From Calais: 90 minutes via A26 motorway

This pretty fortified town reaches up from the Haut Ville (town), and marks out the the town’s most beautiful section – an ancient, walled, Vieux Ville (old town). Looking upwards, the cathedral dome dominates the skyline. It’s

Five fabulous Spring destinations

1. Havana, Cuba

Havana is famous for its smoky cobbled streets, ancient Chevrolets, and crumbling Spanish colonial buildings. In the 1950s the city was a fashionable haunt of the author and journalist, Ernest Hemingway and today very little has changed. One almost feels obligated to pay a visit to La Floridita, Hemingway’s favourite watering hole, just to sip on a daiquiri and contemplate one’s own genius.

There’s no American fast food joints and gaudy advertising but there are vibrant streets and family-run paladares. These privately-owned restaurants provide authentic Cuban food and genuine local culture. Head over to the brightly painted alley, Callejón de Hammel, where rumba groups can often be found showing off their moves.

 

 

2. Las Vegas, Nevada

Practice the art of over-indulgence in Sin City. By April, temperatures in Las Vegas start to rise to an agreeable 26°C, but let’s face it, night and day have a tendency to blur together for eager party-goers. Try your luck in one of the monstrously lavish casinos, watching a spot of Cabaret, or perhaps witnessing feats of gymnastic brilliance at the Cirque du Soleil. If you are looking for an adrenaline kick,

Top 5 places to see in Havana, Cub

Cuba can be a lazy beach holiday if that’s what you’re after, but it’s also a multi-faceted gem of an island, boasting astonishing natural habitats and grand colonial buildings. The largest in the Caribbean, it’s also an island which owns both a complicated past and an exuberant modern-day culture and nowhere is this most potent than in the capital, Havana.

Once home to pirates, poets and gamblers, the city is now known for rum, cigars and a stomping good time. Here are some of the top highlights.

 


1. Old Havana (Havana Vieja)

At one time this Unesco Heritage Site was a Spanish naval port. This north-eastern section of the city dates back to the 16th century and evidence of its rich history is everywhere you look. Defensive walls still line the narrow streets, left over from pirate raids and its five European-style plazas are overlooked by Cuban Baroque facades – the most striking is the Plaza de la Catedral – and soaring spires, whilst street-level attractions like the book market and numerous cafés continue to bring in the visitors.

2. The Malecón

Five miles of seawall and esplanade divides Old Havana’s harbour and the Vedado district and is prime walking territory if

A Destination In Its own Right

St Pancras International is not just a railway station, it is a permanent home for the high-speed terminus to Ashford thanks to Southeastern, the Continent thanks to Eurostar, and with its accompanying five star Renaissance Hotel, it may well be the grandest railway station in the world.

Dressed in towering and exuberant Victorian red-brick and coloured stone, this dazzling piece of Gothic architecture looks reminiscent of a Cathedral with its clock tower and spiralling turrets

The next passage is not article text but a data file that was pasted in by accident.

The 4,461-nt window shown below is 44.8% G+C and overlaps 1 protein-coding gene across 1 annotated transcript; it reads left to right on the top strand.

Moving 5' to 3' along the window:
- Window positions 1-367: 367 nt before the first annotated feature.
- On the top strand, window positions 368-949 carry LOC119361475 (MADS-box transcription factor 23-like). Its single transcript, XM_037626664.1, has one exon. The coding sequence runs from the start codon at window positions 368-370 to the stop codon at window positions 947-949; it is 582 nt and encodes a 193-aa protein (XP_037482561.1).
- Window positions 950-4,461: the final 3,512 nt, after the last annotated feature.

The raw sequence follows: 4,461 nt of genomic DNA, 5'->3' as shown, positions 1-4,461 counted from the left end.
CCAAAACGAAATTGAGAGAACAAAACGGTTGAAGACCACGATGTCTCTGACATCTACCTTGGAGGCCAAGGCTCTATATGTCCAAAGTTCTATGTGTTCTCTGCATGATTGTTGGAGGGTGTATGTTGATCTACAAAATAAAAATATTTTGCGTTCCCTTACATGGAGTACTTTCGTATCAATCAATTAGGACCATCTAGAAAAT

It’s sprawling interior is a hub for transport both overground and underground, but it is also a hub for humanity: around 48 million travellers and visitors per year set off or stay put to enjoy the retail, dining and cultural opportunities.

Originally built as the Midland railway in 1863 it housed Sir William Barlow’s train shed which looked awesome with high arches made of iron and glass and was one of the great engineering feats of the Victorian age. By 1873 the accompanying hotel Midland Grand Hotel was completed.

Once earmarked for demolition, it was restored instead and in 2007 it became the frontage to a vast gateway for High Speed 1 (HS1), the speedy rail service between Britain and mainland Europe and together with Southeastern provides the UK’s first

addling against the Venetian patriarchy

Almost all of Venice’s Gondolieri are men. Paula Hardy meets Jane Caporal, the renegade sticking her oar in to change all that.

“When I first started offering lessons in Venetian rowing to tourists, locals warned me, ‘they’ll burn your boat’, but I’m not superstitious,” laughs Jane as she whips back the cover to reveal the sleek hull of her rare batela coda di gambero, a curvaceous, shrimp-tailed boat, handcrafted in oak, larch and mahogany.

“Still, like some sort of Greek prophesy it came true – just not as you’d expect. Having found one of the only two coda di gambero left on the lagoon, I serendipitously won a mooring in a local lottery. My friends all laughed when they discovered that my ‘lucky’ mooring was beside two funeral hearses.”

As she talks, Jane steps up onto the poppa (the raised end of the stern), unmoors and manoeuvres us out of the marina with a few deft strokes of her oar.

Then she shows me how to voga holding the heavy 4m-long (14ft) oar with palms facing down before leaning into the prèmer (push), angling the oar downwards, and pulling back for the stalìr (return stroke). It feels like

Visiting the town that rains fish

Once a year, fish reportedly fall from the sky in the town of Yoro, Honduras. Is it a palpable example of divine intervention or is something fishy going on? Jack Palfrey investigates.

I’m led into the centre of a vast clearing, where a weathered farmstead marks the only visual break from the endless carpet of dew-damp green grass.